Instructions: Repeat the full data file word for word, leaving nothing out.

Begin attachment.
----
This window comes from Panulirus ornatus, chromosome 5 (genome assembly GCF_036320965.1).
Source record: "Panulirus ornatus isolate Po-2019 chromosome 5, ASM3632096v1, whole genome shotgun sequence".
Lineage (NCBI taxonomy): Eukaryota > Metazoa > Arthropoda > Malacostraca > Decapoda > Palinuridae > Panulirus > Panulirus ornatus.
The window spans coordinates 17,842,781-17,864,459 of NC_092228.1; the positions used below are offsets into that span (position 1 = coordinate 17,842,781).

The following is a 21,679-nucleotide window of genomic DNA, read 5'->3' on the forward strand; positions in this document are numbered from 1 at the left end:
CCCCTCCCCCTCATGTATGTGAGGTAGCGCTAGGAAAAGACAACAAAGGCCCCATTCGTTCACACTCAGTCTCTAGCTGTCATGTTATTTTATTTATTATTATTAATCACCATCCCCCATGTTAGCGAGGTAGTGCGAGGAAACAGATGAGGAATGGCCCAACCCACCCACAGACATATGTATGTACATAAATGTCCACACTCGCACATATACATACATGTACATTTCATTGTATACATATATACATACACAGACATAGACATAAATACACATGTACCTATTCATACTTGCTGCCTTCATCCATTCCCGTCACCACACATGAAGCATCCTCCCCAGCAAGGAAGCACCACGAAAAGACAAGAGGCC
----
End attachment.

This window comes from Panulirus ornatus, chromosome 5 (genome assembly GCF_036320965.1).
Source record: "Panulirus ornatus isolate Po-2019 chromosome 5, ASM3632096v1, whole genome shotgun sequence".
Lineage (NCBI taxonomy): Eukaryota > Metazoa > Arthropoda > Malacostraca > Decapoda > Palinuridae > Panulirus > Panulirus ornatus.
The window spans coordinates 17,842,781-17,864,459 of NC_092228.1; the positions used below are offsets into that span (position 1 = coordinate 17,842,781).

The following is a 21,679-nucleotide window of genomic DNA, read 5'->3' on the forward strand; positions in this document are numbered from 1 at the left end:
CCCCTCCCCCTCATGTATGTGAGGTAGCGCTAGGAAAAGACAACAAAGGCCCCATTCGTTCACACTCAGTCTCTAGCTGTCATGTTATTTTATTTATTATTATTAATCACCATCCCCCATGTTAGCGAGGTAGTGCGAGGAAACAGATGAGGAATGGCCCAACCCACCCACAGACATATGTATGTACATAAATGTCCACACTCGCACATATACATACATGTACATTTCATTGTATACATATATACATACACAGACATAGACATAAATACACATGTACCTATTCATACTTGCTGCCTTCATCCATTCCCGTCACCACACATGAAGCATCCTCCCCAGCAAGGAAGCACCACGAAAAGACAAGAGGCC